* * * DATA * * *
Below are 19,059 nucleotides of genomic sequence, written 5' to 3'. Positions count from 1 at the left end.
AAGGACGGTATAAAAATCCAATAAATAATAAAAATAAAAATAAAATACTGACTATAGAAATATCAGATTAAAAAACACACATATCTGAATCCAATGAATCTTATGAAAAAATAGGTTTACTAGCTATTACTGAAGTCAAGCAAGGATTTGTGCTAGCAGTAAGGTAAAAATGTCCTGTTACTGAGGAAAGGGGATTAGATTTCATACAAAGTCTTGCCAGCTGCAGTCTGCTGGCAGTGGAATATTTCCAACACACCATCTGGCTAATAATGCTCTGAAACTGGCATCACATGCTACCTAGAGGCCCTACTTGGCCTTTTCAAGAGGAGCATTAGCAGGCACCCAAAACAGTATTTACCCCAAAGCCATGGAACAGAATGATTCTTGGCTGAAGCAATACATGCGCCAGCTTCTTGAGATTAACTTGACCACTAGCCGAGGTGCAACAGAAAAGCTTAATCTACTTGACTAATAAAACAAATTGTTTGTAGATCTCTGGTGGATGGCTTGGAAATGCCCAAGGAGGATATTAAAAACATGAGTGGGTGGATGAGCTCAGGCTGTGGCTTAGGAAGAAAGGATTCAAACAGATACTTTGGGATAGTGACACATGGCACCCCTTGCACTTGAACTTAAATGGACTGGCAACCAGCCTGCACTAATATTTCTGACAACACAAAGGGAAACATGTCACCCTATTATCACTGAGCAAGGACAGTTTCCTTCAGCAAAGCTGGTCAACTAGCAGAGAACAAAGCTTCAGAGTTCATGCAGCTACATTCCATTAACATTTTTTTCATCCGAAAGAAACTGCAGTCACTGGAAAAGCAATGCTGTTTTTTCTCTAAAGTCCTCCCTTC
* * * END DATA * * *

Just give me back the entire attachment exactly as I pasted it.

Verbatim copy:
Below are 19,059 nucleotides of genomic sequence, written 5' to 3'. Positions count from 1 at the left end.
AAGGACGGTATAAAAATCCAATAAATAATAAAAATAAAAATAAAATACTGACTATAGAAATATCAGATTAAAAAACACACATATCTGAATCCAATGAATCTTATGAAAAAATAGGTTTACTAGCTATTACTGAAGTCAAGCAAGGATTTGTGCTAGCAGTAAGGTAAAAATGTCCTGTTACTGAGGAAAGGGGATTAGATTTCATACAAAGTCTTGCCAGCTGCAGTCTGCTGGCAGTGGAATATTTCCAACACACCATCTGGCTAATAATGCTCTGAAACTGGCATCACATGCTACCTAGAGGCCCTACTTGGCCTTTTCAAGAGGAGCATTAGCAGGCACCCAAAACAGTATTTACCCCAAAGCCATGGAACAGAATGATTCTTGGCTGAAGCAATACATGCGCCAGCTTCTTGAGATTAACTTGACCACTAGCCGAGGTGCAACAGAAAAGCTTAATCTACTTGACTAATAAAACAAATTGTTTGTAGATCTCTGGTGGATGGCTTGGAAATGCCCAAGGAGGATATTAAAAACATGAGTGGGTGGATGAGCTCAGGCTGTGGCTTAGGAAGAAAGGATTCAAACAGATACTTTGGGATAGTGACACATGGCACCCCTTGCACTTGAACTTAAATGGACTGGCAACCAGCCTGCACTAATATTTCTGACAACACAAAGGGAAACATGTCACCCTATTATCACTGAGCAAGGACAGTTTCCTTCAGCAAAGCTGGTCAACTAGCAGAGAACAAAGCTTCAGAGTTCATGCAGCTACATTCCATTAACATTTTTTTCATCCGAAAGAAACTGCAGTCACTGGAAAAGCAATGCTGTTTTTTCTCTAAAGTCCTCCCTTC